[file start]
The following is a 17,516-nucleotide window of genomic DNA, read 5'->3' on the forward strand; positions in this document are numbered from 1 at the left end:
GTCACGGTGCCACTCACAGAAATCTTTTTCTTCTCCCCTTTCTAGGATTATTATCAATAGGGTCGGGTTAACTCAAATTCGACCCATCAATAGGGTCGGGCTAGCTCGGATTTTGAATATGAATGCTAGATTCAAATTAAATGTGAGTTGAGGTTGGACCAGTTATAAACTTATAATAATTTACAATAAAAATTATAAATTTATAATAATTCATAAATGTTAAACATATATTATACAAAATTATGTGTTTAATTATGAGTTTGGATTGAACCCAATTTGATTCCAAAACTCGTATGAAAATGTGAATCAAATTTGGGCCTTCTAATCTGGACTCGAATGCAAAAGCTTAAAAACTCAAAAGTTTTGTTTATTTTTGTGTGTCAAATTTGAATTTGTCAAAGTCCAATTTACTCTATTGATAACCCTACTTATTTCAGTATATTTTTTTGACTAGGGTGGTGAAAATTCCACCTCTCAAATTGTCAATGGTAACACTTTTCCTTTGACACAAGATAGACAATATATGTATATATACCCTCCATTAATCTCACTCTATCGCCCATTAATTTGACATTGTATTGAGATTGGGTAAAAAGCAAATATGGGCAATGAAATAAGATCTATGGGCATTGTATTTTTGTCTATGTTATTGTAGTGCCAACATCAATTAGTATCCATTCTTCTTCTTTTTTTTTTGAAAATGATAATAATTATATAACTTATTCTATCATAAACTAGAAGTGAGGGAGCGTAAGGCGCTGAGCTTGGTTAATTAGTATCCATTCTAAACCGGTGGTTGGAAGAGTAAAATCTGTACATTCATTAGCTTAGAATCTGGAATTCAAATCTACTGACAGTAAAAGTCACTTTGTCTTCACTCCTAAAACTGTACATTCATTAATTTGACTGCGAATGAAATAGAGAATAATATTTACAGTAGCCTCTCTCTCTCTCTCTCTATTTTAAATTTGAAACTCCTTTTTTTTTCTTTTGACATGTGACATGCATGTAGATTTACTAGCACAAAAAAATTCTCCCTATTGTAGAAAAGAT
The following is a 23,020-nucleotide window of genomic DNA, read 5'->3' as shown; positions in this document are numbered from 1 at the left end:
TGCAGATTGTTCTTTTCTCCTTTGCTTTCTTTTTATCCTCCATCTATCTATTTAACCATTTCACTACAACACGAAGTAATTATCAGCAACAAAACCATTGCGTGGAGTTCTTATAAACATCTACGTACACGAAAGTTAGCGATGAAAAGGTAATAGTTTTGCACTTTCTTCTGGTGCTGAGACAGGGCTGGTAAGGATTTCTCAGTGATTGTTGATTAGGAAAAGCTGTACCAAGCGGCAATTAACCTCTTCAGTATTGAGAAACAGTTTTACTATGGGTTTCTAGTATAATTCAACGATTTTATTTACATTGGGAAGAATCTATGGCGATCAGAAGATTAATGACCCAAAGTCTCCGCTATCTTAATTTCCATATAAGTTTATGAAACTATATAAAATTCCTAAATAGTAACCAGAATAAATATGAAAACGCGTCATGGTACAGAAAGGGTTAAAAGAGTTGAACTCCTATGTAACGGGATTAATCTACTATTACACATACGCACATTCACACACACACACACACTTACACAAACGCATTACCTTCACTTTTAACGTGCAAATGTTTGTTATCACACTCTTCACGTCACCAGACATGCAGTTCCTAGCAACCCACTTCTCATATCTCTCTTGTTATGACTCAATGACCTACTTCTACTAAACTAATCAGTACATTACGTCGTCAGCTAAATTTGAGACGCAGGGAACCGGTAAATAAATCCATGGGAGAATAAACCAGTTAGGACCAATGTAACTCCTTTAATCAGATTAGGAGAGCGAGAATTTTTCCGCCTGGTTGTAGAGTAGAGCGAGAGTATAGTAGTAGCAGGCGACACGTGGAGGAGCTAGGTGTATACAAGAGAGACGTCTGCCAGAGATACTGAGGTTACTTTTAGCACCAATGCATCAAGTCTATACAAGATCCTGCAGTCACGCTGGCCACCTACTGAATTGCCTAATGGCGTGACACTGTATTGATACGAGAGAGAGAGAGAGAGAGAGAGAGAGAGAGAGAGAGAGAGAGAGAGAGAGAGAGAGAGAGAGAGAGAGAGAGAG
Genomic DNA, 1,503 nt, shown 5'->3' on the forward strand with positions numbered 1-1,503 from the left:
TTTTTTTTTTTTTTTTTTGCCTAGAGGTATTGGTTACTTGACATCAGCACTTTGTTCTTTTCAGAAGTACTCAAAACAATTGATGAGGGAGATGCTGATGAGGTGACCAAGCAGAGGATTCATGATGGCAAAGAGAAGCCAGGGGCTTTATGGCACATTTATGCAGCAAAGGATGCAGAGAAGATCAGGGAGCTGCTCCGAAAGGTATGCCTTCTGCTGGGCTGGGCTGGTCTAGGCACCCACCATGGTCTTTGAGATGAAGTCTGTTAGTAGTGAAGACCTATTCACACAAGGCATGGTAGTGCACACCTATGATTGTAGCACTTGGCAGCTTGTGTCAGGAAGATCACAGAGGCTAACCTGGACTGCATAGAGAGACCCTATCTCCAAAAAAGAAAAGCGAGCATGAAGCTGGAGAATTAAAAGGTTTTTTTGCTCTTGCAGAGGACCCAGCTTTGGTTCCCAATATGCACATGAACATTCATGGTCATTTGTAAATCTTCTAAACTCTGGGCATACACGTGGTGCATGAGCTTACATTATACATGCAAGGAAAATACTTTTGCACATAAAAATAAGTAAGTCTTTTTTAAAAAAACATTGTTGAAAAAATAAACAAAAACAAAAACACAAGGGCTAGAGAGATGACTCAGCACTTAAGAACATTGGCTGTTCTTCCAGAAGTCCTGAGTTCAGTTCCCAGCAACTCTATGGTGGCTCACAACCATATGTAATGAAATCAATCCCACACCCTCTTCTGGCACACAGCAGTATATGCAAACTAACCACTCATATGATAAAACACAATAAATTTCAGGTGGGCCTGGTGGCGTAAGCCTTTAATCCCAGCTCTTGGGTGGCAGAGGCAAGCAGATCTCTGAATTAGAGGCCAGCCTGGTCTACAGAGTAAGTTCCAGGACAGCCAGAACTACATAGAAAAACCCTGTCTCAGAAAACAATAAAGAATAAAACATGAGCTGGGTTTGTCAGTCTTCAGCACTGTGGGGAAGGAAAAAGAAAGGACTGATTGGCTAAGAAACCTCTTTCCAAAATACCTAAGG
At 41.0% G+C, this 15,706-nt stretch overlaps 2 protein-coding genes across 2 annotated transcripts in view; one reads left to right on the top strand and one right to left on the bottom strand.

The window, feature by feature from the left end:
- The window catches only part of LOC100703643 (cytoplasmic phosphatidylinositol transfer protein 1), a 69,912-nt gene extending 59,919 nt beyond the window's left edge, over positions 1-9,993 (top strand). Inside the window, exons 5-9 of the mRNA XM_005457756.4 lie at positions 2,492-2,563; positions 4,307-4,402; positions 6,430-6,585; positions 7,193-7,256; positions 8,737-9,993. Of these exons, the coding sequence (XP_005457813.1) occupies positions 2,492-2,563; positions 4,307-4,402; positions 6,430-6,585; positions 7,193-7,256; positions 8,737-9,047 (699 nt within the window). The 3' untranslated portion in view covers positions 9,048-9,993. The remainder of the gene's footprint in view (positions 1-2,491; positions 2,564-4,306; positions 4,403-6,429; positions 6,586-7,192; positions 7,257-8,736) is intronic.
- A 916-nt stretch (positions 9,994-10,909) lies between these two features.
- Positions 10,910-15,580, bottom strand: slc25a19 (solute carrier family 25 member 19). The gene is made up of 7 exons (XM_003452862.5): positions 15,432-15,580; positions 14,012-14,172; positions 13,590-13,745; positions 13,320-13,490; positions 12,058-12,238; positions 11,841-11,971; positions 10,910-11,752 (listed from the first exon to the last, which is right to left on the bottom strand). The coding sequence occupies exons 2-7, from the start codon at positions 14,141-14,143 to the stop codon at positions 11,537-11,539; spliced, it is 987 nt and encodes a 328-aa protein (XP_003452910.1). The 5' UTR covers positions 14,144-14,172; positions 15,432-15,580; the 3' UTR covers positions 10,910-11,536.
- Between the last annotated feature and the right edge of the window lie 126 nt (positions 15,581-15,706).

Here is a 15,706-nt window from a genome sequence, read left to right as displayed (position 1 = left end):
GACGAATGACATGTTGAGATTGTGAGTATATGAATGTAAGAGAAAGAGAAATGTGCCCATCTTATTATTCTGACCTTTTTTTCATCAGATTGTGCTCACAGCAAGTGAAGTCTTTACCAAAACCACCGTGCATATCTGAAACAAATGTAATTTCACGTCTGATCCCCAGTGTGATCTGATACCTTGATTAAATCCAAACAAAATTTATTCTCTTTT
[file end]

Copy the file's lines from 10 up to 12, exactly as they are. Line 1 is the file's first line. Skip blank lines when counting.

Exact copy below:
- A 916-nt stretch (positions 9,994-10,909) lies between these two features.
- Positions 10,910-15,580, bottom strand: slc25a19 (solute carrier family 25 member 19). The gene is made up of 7 exons (XM_003452862.5): positions 15,432-15,580; positions 14,012-14,172; positions 13,590-13,745; positions 13,320-13,490; positions 12,058-12,238; positions 11,841-11,971; positions 10,910-11,752 (listed from the first exon to the last, which is right to left on the bottom strand). The coding sequence occupies exons 2-7, from the start codon at positions 14,141-14,143 to the stop codon at positions 11,537-11,539; spliced, it is 987 nt and encodes a 328-aa protein (XP_003452910.1). The 5' UTR covers positions 14,144-14,172; positions 15,432-15,580; the 3' UTR covers positions 10,910-11,536.
- Between the last annotated feature and the right edge of the window lie 126 nt (positions 15,581-15,706).